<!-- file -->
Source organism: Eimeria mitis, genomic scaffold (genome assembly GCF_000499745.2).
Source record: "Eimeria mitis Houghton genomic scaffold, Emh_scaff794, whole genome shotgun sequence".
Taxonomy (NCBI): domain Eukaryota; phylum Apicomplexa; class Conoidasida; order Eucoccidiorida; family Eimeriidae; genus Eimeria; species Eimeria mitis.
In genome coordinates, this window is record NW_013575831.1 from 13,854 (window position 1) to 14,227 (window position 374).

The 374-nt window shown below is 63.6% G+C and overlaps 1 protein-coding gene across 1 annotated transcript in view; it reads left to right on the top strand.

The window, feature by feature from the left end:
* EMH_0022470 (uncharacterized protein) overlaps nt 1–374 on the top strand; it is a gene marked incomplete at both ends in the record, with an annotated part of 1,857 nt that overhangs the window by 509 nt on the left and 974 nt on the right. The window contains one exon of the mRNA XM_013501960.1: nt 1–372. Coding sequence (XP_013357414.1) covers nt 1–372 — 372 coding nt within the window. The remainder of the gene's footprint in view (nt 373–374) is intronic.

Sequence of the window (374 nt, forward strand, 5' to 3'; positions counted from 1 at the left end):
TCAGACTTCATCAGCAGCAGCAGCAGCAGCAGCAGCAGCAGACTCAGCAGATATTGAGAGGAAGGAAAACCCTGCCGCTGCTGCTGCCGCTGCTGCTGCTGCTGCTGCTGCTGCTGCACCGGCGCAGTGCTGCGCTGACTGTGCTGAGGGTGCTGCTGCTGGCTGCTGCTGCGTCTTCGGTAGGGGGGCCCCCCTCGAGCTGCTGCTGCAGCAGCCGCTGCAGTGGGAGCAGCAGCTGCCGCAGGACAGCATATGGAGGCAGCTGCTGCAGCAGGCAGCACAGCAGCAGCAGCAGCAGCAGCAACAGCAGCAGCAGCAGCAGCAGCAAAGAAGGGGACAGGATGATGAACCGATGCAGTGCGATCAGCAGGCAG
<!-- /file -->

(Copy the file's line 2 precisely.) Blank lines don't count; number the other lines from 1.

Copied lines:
Source record: "Eimeria mitis Houghton genomic scaffold, Emh_scaff794, whole genome shotgun sequence".